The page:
By: Rabbi Daniel Levine

If you ask a historian why the Second Jewish Commonwealth was destroyed in 70 CE they will tell you that an encroaching and superior Roman army wanted control of Jerusalem as a strategic center in their wider conquest of the area.

Jewish tradition, however, tells of a different story.

The Talmud tells of multiple Jewish sectarian groups vying for power and control within Jerusalem. When the Romans began their siege, these ideological groups were in such stark opposition in regards to how to proceed – that one of the more radical groups decided they would burn down the food stores – forcing the Jerusalem populace into a deadly war.

The Second Jewish Commonwealth and temple was destroyed, Jewish tradition concludes, because of the sheer hatred that different Jewish groups had for one another.

We are in the midst of the most polarizing political sphere in recent memory. This election isn’t about policy and law – at least not in the minds of most voters – rather it seems that each side is prognosticating the end of our country as we know it should their opponents emerge victorious.

I noted in a past article that political polling has been highlighting a seeming political paradox. Fewer Americans in the past decade identify with a specific political group – yet partisan behavior is proliferating throughout politics. One probable answer is that while people may have ceased positively identifying with a political group, they have increased their opposition to the other political group.

Our identities are becoming increasingly wrapped up in what we are against, what we hate, than virtually anything else.

As the temple was aflame and chaos ensued, a Rabbi named Yohanan ben Zakai managed to sneak out of the city eventually, according to this talmudic myth, finding himself in front of the emperor of Rome.

“Give me Yavne and its sages!” Yohanan implored the hegemon.

Allow me to recreate Judaism in the image of Yavne. An academy where ideological disputes are solved by conversation, not unilateral action against the other. Allow me to ensure that the deterioration of ideological dispute never again reaches the point where the community is fractured and the temple (whether literal or metaphorical) is destroyed.

There’s a long standing debate centered around politics from the pulpit. On the one hand most Rabbis don’t want to alienate anyone based on political views. And, while the split between Jewish denominations is becoming increasingly reflective of a parallel political divide, having synagogues be divided by the politics of their Rabbi only serves to increasingly sever the wider Jewish community. Yet, as others point out, there are times when Jewish values and ideas seemingly demand a political stance. Many on this side of the debate would argue that the rituals and prayers in synagogue mean little if they aren’t backed up by calls to action.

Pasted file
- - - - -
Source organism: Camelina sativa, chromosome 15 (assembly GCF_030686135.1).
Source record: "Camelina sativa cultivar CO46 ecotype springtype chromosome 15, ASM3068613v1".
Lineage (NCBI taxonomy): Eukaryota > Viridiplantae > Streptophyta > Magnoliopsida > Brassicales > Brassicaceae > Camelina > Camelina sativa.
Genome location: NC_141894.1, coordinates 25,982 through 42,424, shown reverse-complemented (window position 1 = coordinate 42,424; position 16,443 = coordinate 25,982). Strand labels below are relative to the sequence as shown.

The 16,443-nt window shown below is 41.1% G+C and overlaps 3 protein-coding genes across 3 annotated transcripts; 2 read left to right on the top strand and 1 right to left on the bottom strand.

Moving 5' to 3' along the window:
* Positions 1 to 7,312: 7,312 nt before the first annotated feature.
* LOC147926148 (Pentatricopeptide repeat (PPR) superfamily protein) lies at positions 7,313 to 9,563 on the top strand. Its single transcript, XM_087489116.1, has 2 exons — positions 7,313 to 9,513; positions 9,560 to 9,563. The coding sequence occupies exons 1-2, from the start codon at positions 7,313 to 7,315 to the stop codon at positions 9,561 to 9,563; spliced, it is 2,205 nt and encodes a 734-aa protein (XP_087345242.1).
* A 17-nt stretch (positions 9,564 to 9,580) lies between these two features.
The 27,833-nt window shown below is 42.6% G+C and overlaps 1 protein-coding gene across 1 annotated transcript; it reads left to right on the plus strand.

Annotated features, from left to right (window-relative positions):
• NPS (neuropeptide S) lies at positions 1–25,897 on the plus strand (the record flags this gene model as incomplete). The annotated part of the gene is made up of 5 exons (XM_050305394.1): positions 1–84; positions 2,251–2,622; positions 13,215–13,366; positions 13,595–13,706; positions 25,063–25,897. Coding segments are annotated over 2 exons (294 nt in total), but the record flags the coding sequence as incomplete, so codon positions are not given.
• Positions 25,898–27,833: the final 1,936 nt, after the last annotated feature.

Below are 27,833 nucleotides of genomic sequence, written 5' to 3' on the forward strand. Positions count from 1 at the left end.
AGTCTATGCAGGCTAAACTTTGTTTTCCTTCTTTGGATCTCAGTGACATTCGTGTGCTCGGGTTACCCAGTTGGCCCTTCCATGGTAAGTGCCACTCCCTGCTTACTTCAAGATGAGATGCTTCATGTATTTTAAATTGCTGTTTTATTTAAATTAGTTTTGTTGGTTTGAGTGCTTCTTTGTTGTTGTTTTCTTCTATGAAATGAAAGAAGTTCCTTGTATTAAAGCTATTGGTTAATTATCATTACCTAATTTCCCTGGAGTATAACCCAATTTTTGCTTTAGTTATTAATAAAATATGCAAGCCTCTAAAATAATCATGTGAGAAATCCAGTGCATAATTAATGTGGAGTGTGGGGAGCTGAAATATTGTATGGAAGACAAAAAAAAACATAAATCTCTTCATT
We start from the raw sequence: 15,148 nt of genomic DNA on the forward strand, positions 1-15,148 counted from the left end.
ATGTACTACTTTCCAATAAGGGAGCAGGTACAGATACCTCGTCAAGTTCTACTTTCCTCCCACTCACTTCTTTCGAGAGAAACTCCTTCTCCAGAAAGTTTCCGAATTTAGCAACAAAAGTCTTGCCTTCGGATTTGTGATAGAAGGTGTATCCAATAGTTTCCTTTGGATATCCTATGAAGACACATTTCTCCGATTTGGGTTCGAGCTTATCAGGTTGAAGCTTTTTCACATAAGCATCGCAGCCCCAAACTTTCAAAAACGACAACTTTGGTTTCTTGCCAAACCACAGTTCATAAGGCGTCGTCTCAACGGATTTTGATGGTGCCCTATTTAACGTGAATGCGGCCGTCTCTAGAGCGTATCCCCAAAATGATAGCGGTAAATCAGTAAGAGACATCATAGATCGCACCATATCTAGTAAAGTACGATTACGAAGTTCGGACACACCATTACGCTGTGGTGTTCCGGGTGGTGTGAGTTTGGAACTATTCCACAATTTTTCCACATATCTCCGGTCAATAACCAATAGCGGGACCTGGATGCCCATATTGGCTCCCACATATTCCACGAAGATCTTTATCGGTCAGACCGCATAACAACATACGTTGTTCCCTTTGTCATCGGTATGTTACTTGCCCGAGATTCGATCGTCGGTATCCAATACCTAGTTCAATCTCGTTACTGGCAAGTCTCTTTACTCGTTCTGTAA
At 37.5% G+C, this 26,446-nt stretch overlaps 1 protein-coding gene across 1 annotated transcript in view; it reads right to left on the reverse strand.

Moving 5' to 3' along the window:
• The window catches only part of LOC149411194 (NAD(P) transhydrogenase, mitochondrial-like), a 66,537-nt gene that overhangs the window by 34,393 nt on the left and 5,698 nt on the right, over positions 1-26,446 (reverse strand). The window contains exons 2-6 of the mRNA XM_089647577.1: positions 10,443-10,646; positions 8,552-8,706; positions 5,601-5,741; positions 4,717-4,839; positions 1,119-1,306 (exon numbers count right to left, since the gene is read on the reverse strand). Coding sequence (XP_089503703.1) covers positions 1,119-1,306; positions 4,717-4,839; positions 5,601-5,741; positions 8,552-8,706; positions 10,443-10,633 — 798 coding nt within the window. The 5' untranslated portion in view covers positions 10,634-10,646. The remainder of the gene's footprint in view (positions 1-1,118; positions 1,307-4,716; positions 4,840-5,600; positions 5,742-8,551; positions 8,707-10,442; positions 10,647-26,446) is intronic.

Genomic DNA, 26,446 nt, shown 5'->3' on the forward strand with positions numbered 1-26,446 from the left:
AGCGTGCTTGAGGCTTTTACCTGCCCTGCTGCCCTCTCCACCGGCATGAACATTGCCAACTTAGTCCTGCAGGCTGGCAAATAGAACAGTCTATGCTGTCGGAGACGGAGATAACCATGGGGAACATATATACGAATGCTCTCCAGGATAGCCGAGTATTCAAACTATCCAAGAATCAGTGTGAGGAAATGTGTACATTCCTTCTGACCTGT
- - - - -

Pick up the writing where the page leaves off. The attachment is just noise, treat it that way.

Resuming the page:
But I want to suggest a middle road. We don’t need Judaism and Jewish leaders to be partisan but we need them to be political. Our country is looking like Jerusalem in the wake of the temple’s destruction and we best not wait until everything is destroyed before we start trying to put back the pieces.

Instead rabbis need to show their communities the immense wisdom that Judaism has to offer in this realm. Wisdom forged from experience and failure. Wisdom forged from a multi-thousand year tradition that was frequently faced with existential challenges (often internal) but nevertheless succeeded.

We need to highlight Hillel and Shamai who disagreed over an array of issues from sociology to philosophy – yet still remained a single community by continuing to marry from the other’s academy. We need to highlight Rabbi Yohanan who, after getting into a heated argument with his study partner Reish Lakish that destroyed their friendship built over years of debate, cried out about the loss of the ability to find truth in a world where civil ideological dispute is lost. We need to highlight virtually the entire Jewish tradition that allows for, no – encourages, rigorous debate yet simultaneously demands that we constantly recognize that what unites us is of far greater importance than that which divides.

Two days ago the past president of the UC Irvine college Republican chapter, a devoutly religious Catholic and staunch Trump supporter, asked if he could send me – a liberal in both the religious and political sense of the term –  a draft of his law school admissions essay. Confused, I read through it and quickly understood. The crux of his essay centers around a series of conversations with me about abortion – and ended with him discussing the legacy of Hillel and Shamai (which I brought up over the course of these arguments) – and how he hopes to embody these virtues in his political career.

Now is the time, not for Judaism and Jewish leaders to shy away from the public sphere, but to help fix it. Judaism need not be partisan but it must be political.

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